The Middle Medway Sub-catchment
The Middle Medway is a complex sub-catchment covering an area of 579 km2 from the Upper Medway's confluence with the River Eden, west of Tonbridge, to Maidstone where the river becomes tidal. This means that the Middle Medway includes 13 Water Framework Directive (WFD) waterbodies, all of which are at moderate status or below.
The Middle Medway includes several large population centres like Tonbridge and Maidstone. Several large trunk roads and motorways also cross the region.
Alder Stream and Hammer Dyke - The catchment is formed of a number of small streams and ditch systems and has two distinctive characteristics; to the south it is sleep sloped and wooded whilst to the north it is low lying and greatly controlled by the water levels within the River Medway which makes its northern boundary. In the south the geology is Ardingly Sandstone with Lower Tunbridge Wells Sands. The streams have cut through these layers and exposed the Wadhurst Clay. Consequently, there are many springs which coalesce to form the main streams. In the north, the Clays (Wadhurst or Weald) have been overlain with Alluvium and River Terraces. This variability gives different permeability and so parts are heavily drained whilst others can be relatively dry. Mainly run-off fed the streams can be flashy in nature and prone to flooding.
River Bourne - The river rises on the Greensand ridge within the parish of Igtham, and flows in a south easterly direction joining the River Medway upstream of East Peckham. The river flows mainly over Wealden clay and is fed mainly by run-off.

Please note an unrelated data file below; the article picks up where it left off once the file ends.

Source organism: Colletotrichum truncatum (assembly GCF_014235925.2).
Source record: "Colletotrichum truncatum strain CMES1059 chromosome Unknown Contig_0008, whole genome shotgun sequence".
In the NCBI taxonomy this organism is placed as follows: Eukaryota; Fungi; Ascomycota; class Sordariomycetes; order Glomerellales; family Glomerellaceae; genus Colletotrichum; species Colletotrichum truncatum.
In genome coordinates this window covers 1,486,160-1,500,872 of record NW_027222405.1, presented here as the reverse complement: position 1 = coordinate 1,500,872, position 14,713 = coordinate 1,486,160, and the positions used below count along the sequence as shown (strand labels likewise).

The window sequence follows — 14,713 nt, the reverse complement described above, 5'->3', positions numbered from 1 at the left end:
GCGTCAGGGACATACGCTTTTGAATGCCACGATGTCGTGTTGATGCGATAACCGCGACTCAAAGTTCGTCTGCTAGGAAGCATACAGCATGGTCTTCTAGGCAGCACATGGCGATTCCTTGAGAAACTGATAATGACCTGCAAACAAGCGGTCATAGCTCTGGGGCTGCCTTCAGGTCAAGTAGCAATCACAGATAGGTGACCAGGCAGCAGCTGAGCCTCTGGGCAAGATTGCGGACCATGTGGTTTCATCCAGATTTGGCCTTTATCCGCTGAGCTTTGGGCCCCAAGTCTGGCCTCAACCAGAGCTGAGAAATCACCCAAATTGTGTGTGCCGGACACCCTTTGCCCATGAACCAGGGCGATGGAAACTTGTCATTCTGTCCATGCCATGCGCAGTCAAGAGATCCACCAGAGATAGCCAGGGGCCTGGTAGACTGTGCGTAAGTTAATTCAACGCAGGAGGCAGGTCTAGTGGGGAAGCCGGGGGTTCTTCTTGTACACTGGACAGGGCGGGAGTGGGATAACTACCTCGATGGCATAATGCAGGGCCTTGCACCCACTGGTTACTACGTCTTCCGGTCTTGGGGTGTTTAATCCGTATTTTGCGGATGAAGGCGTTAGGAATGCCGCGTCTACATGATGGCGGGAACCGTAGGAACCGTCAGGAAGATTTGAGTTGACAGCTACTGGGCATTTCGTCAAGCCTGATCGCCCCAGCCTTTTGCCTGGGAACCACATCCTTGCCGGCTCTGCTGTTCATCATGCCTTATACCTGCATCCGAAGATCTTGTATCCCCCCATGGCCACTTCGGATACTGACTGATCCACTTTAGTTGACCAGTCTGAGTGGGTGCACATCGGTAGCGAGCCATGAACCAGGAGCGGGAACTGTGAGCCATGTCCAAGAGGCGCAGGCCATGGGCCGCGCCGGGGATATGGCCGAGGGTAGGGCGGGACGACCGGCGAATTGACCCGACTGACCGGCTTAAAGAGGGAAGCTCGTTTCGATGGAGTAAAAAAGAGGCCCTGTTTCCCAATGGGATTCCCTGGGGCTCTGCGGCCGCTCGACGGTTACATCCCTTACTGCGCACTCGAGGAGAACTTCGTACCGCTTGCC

The river ecology shows signs of stress from low flow conditions in the upper reaches and is heavily impacted by the large number of modifications as a result of historic milling activities. A number of large mill ponds along the course create large still water habitats and interrupt the natural river processes and fish migration within the catchment.
Ditton Stream - The East Malling/Ditton stream rises from a distinctive spring near East Malling. This spring is created from the junction between permeable Folkestone Beds and the more clayey Sandgate Beds. The underlying Hythe Beds are highly fractured in this catchment and it is likely that this geological layer is also adding to the spring flow. There is no permanent measure of flow within the catchment; however the lower greensands help to sustain flow even during drought conditions.
The course of the Ditton stream has been greatly altered by man. At its headwater, it immediately passes through an ancient mill and along its course the stream is culverted under railways and many roads including the M20 before it reaches its outflow into the tidal stretch of the Medway. Historical changes for milling purposes and aesthetics have left a legacy of impoundments, canalisation and online lake with little of the streams natural hydrogeomorpholgy still present.
River Len - The Len gains from chalk springs at Lenham but the majority of the catchment is comprised of the Greensand Formation. Gault clays to the north of the water body mean that river flows can rapidly react to elevated rainfall events. The river catchment contains widely varying land uses. The upper and mid reaches are more rural, whereas to the west, the river is heavily urbanised, with many weirs, impoundments and culverts.
The river passes through two notable sites, Leeds Castle and Mote Park, as both sites historic online lake features have been created interrupting the natural course of the river. However as a result wet wood and meres were historically created to help manage siltation of the lakes and these have created important habitats which supports a diverse range of wildlife.